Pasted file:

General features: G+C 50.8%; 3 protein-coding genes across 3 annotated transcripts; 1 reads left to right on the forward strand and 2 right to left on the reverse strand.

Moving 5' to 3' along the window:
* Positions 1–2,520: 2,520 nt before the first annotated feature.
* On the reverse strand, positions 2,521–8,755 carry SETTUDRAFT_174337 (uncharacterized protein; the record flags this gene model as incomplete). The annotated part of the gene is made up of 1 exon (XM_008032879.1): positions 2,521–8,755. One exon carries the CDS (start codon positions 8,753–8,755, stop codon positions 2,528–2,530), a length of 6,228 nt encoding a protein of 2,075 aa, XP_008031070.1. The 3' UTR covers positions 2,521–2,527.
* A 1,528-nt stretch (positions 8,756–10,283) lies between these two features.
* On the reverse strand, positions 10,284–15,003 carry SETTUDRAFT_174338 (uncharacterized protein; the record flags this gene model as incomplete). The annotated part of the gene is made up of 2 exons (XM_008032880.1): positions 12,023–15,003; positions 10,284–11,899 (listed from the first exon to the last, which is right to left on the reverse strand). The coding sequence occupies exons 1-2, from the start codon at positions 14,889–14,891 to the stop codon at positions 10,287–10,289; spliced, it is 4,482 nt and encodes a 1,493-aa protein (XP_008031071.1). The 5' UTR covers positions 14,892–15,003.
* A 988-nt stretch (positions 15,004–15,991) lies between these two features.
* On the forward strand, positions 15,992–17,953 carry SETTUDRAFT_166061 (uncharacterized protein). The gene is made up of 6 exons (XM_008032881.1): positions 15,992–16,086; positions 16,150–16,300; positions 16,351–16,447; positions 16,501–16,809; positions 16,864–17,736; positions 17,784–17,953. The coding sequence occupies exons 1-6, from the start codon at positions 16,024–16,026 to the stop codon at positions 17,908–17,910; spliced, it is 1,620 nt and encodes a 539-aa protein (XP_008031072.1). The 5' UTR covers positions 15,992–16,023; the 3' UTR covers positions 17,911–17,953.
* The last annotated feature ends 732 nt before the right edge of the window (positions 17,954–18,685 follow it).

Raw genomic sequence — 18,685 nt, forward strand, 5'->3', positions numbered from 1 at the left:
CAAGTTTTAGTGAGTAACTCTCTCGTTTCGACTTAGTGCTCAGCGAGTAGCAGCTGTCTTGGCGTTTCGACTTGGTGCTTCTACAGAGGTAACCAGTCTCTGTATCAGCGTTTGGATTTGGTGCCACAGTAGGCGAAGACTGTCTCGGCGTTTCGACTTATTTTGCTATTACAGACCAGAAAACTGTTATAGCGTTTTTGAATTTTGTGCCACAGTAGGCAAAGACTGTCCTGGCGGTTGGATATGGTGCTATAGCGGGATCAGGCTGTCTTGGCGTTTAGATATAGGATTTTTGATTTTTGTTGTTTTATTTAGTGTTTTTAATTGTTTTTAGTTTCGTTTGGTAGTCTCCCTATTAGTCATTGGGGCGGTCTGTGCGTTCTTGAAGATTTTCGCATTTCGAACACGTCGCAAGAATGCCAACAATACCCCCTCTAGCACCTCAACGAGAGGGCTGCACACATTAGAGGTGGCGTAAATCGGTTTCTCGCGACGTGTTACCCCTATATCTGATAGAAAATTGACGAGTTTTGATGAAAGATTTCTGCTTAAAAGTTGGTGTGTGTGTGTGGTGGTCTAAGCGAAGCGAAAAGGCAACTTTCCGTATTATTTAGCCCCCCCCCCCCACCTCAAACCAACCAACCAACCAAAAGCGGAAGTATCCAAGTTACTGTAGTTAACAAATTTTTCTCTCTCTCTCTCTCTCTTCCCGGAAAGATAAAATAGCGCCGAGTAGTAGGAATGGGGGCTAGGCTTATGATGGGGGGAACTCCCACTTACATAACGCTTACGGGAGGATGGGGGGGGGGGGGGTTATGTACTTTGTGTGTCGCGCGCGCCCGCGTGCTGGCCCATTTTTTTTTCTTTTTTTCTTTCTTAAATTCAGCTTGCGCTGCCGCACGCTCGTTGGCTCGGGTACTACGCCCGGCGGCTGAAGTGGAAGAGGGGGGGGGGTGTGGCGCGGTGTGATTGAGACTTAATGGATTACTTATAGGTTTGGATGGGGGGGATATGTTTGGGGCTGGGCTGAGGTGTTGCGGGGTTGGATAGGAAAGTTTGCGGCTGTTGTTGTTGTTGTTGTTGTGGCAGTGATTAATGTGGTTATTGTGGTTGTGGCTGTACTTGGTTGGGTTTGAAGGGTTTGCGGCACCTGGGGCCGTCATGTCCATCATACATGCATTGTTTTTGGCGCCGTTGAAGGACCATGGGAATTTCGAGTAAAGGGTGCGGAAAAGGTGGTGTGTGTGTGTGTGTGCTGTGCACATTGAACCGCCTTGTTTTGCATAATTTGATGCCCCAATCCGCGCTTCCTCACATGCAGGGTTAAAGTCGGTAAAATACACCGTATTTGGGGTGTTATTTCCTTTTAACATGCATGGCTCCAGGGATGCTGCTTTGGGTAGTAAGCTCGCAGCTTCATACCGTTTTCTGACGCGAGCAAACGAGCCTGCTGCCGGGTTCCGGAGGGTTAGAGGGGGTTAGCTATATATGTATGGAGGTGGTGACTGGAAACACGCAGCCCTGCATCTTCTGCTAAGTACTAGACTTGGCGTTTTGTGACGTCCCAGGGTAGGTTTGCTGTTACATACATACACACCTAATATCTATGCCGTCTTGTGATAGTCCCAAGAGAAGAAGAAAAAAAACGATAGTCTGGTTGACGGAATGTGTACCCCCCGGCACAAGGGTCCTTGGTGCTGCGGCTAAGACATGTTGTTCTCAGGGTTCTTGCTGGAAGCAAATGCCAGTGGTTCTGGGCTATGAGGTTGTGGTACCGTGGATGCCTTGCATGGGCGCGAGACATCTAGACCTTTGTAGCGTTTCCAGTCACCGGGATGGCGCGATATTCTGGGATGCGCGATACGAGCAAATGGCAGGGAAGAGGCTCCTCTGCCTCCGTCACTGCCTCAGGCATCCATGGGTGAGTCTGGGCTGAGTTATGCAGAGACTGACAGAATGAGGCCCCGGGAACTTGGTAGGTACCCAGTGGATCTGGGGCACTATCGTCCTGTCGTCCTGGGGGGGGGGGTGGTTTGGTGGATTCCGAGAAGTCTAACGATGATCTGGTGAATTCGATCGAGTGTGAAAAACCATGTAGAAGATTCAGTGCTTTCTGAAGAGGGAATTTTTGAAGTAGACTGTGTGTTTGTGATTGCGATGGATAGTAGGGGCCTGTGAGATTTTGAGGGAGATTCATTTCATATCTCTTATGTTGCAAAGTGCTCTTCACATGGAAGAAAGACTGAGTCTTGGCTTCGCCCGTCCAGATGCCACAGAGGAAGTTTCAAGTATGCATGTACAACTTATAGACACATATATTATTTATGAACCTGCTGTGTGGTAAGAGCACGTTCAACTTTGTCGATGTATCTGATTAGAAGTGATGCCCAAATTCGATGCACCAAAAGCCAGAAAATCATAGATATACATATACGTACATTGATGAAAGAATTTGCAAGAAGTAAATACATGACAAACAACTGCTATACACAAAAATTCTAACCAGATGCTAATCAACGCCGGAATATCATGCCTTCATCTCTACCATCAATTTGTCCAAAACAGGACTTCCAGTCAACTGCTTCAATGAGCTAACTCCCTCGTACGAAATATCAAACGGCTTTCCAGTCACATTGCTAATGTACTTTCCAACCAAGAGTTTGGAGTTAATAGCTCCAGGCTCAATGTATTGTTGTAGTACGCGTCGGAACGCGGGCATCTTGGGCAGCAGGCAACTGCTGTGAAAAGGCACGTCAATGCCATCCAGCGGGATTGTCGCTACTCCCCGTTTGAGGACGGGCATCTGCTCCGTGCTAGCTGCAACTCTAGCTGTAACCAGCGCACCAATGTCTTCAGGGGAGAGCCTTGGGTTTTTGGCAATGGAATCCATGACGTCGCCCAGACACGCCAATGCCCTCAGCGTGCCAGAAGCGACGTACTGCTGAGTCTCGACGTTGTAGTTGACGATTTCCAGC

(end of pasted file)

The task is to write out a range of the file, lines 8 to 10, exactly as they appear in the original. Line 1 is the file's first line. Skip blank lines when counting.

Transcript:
* On the forward strand, positions 15,992–17,953 carry SETTUDRAFT_166061 (uncharacterized protein). The gene is made up of 6 exons (XM_008032881.1): positions 15,992–16,086; positions 16,150–16,300; positions 16,351–16,447; positions 16,501–16,809; positions 16,864–17,736; positions 17,784–17,953. The coding sequence occupies exons 1-6, from the start codon at positions 16,024–16,026 to the stop codon at positions 17,908–17,910; spliced, it is 1,620 nt and encodes a 539-aa protein (XP_008031072.1). The 5' UTR covers positions 15,992–16,023; the 3' UTR covers positions 17,911–17,953.
* The last annotated feature ends 732 nt before the right edge of the window (positions 17,954–18,685 follow it).

Raw genomic sequence — 18,685 nt, forward strand, 5'->3', positions numbered from 1 at the left: